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Diversity in foster care ‘gives children someone to identify with’

The managing director of a foster care business said diversity is still important for young people.

19 October 2022

The managing director of a black-owned childcare business has said diversity in foster care is needed as it gives children someone to “identify with”, as she reflected fondly on having foster siblings growing up.

Banya Family Placement was started in 1997 by Nyasha Gwatidzo, who came to the UK from Zimbabwe as a political refugee, and is now run by her daughter Chido Poe, who is managing director.

The London-based business helps to find homes for children and assists in parent and child rehabilitation through the foster system.

Ms Poe told the PA news agency that representation is important in the industry because it gives children somebody with “similar experiences to them” to “identify with”.

Woman looking at the camera
Chido Poe said her experience of foster siblings was a positive ‘learning curve’ (Helen Richmond/PA)

“When you are a looked-after child, unfortunately it’s quite likely that you get moved around a lot, so that can make you lose your identity and where you came from, especially if you left your parents at a young age and you don’t really have contact with them,” the 35-year-old said during Black History Month.

“I’m not saying necessarily that all foster carers have to be black, or they have to be Asian, to be able to give that child a strong sense of identity, but it’s just being aware and trying to find out where the child is from and trying to find out about their culture and talking to them about it.

“Because I think we take those things for granted when we come from a family.”

Ms Poe particularly remembers having three foster brothers who had escaped from the war in Somalia and stayed with her family until it was safe for them to return home, and said she was “glad” to have had foster brothers and sisters.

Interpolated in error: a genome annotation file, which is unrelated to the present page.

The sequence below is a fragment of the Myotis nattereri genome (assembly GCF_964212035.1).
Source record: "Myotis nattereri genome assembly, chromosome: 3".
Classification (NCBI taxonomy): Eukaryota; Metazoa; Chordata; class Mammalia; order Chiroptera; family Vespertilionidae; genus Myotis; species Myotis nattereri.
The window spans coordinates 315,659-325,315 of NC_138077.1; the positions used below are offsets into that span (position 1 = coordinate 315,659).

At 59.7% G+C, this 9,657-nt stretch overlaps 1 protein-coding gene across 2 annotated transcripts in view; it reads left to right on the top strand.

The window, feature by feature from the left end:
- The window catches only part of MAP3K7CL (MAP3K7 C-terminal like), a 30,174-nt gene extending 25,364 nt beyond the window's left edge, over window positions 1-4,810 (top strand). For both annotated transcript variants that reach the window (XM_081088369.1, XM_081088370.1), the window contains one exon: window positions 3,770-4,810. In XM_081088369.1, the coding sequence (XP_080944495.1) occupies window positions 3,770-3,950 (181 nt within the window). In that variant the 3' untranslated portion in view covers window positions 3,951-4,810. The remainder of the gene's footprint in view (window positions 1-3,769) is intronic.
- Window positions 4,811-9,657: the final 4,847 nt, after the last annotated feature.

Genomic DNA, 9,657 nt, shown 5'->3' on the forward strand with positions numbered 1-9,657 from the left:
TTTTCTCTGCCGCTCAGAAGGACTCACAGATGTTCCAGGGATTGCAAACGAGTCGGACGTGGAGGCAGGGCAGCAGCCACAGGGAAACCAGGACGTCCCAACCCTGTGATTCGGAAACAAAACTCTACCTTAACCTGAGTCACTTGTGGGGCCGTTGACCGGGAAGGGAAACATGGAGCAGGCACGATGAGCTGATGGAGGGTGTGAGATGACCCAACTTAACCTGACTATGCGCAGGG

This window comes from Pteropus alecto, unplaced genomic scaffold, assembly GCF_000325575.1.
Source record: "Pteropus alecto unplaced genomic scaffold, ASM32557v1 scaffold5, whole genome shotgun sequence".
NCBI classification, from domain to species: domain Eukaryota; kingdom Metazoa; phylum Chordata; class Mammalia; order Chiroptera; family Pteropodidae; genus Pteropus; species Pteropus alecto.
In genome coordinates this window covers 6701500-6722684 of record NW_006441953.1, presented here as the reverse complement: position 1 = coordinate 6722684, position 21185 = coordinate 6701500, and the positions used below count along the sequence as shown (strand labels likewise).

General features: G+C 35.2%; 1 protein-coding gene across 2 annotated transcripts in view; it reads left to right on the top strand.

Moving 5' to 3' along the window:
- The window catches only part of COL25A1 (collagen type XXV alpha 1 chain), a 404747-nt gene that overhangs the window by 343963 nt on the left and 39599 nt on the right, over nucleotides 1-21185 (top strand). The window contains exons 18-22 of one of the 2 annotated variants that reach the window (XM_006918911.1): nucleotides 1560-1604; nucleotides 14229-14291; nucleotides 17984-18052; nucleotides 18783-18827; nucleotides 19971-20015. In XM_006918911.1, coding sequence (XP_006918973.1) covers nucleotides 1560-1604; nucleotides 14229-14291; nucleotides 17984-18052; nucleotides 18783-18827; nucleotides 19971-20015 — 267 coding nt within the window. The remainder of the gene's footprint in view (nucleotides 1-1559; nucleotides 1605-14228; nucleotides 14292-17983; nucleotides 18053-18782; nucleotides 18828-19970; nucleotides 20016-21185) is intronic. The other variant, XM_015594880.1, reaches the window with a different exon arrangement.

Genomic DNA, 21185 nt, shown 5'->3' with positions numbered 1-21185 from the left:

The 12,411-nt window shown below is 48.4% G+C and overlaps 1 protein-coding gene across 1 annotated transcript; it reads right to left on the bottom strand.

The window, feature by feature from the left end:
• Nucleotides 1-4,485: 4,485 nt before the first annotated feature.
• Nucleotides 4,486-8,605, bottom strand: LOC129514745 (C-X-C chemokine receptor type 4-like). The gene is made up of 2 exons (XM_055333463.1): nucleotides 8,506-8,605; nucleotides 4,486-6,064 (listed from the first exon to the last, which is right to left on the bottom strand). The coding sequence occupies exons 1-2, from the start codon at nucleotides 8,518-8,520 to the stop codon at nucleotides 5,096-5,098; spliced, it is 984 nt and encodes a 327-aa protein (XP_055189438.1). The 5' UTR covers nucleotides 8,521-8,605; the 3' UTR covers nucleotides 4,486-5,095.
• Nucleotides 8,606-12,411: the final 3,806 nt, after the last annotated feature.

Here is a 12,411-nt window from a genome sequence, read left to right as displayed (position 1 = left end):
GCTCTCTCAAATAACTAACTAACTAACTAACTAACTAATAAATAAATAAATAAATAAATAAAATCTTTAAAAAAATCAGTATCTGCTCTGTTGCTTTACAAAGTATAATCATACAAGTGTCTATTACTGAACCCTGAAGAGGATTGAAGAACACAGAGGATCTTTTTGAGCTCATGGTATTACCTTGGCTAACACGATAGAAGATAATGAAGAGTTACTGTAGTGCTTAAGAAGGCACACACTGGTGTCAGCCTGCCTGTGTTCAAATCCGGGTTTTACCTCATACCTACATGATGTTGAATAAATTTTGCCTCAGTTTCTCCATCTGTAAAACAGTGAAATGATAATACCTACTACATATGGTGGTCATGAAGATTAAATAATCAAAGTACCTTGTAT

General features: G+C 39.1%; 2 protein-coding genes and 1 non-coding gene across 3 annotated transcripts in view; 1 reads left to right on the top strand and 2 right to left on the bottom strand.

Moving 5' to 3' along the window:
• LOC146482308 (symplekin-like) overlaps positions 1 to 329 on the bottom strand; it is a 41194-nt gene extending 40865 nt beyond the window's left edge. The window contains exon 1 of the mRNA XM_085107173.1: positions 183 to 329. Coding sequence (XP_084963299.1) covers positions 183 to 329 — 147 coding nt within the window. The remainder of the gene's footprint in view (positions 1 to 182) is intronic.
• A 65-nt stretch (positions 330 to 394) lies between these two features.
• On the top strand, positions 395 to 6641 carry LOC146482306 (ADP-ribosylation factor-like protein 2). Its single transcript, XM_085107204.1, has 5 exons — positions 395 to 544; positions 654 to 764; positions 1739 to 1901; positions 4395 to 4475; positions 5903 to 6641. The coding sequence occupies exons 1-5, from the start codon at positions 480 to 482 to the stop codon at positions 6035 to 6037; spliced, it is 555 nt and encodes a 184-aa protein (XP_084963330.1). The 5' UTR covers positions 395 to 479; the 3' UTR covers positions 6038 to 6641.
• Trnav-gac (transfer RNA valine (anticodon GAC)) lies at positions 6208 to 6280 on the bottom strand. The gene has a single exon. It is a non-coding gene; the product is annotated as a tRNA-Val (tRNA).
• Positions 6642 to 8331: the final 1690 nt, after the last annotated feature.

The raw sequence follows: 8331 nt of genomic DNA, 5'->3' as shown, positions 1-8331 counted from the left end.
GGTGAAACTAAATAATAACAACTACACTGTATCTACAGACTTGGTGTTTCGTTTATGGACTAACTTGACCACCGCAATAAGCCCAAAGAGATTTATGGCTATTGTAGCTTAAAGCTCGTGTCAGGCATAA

“I didn’t have a brother and sister until I was seven, I was lonely, so it was quite nice to have some company and some other young people in the house,” she said.

“When I look back on it, it was a huge learning curve for me to have foster brothers and sisters, because it kind of made me realise what I had in terms of family and support and love and what some other people don’t.

“And you’re also meeting people from different walks of life, so it has always made me conscious of marginalised people and people that have had it tough in certain situations.”

Woman smiling at the camera
Perpetua Irene Araba Graham Afar had 10 foster siblings as a child (Perpetua Irene Araba Graham Afar/PA)

Perpetua Irene Araba Graham Afar has been a foster carer for Banya since 2018 and has homed five teenagers and six parent and baby pairings.

Ms Afar, originally from Ghana, also grew up with foster brothers and sisters, and said at one time there were 10 foster siblings and her five sisters all living in the same home.

She also spoke about the importance of representation for children in fostering and said that as a foster parent, “you may develop a love that you didn’t realise you had in you”.

“It’s important to have the diversity because then it makes room for everybody,” she told PA.

“Everybody can fit into it. But for foster carers you shouldn’t see colour, you shouldn’t see colour at all.

“It’s about how you feel, how you deal with it, how you feel about work, and how best you can help.

“But diversity is also important so that everybody has a place to go to.

“I’m a Christian, but I welcome a Muslim, I will welcome a Hindu, I will respect the person’s religion, and diversity makes it accessible.”

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